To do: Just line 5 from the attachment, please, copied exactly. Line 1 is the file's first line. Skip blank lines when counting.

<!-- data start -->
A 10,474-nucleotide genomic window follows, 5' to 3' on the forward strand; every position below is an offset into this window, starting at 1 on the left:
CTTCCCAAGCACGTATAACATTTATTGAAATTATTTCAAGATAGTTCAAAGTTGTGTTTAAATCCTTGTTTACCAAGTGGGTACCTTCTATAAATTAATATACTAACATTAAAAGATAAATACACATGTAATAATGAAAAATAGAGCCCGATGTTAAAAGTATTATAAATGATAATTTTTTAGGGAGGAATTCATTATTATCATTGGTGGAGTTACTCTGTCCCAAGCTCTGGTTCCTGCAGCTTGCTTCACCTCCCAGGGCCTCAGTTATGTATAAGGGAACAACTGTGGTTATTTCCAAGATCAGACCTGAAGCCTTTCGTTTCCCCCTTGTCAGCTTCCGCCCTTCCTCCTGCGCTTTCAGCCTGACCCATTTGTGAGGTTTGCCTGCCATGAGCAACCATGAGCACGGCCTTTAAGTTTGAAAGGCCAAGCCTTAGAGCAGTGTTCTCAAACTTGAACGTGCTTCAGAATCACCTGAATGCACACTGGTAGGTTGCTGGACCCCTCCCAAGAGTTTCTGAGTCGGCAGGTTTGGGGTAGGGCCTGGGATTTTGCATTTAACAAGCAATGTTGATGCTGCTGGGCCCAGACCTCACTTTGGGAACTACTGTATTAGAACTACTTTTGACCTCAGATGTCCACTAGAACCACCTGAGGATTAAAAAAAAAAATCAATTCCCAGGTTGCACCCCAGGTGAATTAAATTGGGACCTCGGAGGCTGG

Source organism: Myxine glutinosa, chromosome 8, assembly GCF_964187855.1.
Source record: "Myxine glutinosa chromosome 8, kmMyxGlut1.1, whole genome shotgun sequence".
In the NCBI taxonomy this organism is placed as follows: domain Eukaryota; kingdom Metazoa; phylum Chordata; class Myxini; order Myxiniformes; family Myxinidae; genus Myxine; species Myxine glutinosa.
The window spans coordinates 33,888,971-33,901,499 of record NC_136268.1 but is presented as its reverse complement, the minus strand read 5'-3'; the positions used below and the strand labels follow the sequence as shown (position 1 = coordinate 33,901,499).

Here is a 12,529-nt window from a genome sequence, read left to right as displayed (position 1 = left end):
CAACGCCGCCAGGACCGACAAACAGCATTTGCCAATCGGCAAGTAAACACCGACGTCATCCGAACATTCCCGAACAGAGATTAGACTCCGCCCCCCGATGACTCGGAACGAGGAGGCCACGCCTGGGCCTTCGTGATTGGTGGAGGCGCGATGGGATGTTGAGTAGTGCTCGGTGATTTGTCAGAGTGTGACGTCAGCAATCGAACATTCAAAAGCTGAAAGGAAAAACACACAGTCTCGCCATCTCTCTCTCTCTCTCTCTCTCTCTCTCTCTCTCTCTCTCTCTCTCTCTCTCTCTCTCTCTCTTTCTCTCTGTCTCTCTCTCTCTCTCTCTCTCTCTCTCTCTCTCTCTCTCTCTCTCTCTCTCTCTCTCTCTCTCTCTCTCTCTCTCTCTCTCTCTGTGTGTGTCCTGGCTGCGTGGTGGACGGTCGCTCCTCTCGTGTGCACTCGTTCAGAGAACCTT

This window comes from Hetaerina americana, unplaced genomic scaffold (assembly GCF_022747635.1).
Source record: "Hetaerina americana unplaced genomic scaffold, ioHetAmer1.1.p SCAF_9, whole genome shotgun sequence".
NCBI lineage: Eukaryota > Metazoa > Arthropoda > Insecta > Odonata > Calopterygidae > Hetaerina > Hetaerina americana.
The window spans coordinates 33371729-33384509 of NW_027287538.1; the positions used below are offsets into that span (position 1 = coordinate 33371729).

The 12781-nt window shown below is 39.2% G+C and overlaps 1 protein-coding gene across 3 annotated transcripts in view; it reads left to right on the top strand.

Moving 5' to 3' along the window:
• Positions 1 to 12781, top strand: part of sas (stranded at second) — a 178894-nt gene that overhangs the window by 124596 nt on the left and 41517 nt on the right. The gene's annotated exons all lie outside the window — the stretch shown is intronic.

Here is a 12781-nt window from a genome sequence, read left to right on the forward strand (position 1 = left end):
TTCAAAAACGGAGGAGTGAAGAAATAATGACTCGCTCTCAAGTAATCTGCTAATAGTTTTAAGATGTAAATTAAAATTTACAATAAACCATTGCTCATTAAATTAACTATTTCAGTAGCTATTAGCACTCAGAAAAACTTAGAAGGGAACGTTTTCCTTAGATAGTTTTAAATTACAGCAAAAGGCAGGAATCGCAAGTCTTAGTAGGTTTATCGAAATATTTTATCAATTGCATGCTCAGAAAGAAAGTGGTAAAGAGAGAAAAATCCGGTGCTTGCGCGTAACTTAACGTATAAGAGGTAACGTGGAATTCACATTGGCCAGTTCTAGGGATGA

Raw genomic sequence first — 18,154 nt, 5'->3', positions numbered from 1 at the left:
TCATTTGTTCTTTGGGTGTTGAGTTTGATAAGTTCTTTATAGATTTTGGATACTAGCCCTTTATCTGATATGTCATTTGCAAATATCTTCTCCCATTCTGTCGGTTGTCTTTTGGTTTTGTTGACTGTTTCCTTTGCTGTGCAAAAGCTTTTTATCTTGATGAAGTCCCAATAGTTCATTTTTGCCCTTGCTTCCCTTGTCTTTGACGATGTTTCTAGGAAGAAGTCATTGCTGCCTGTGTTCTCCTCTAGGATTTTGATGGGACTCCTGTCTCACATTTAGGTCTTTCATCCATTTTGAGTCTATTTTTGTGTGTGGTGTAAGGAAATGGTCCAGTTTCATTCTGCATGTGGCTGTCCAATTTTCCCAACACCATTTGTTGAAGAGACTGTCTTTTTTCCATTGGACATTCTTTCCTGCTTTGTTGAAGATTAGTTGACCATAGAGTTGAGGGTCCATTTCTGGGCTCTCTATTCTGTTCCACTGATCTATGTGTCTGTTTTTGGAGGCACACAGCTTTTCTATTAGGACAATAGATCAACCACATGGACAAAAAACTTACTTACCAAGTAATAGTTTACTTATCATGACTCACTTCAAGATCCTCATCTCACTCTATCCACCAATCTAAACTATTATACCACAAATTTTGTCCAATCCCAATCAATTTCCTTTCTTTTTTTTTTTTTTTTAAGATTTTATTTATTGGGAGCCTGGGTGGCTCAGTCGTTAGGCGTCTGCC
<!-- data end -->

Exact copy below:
In the NCBI taxonomy this organism is placed as follows: domain Eukaryota; kingdom Metazoa; phylum Chordata; class Myxini; order Myxiniformes; family Myxinidae; genus Myxine; species Myxine glutinosa.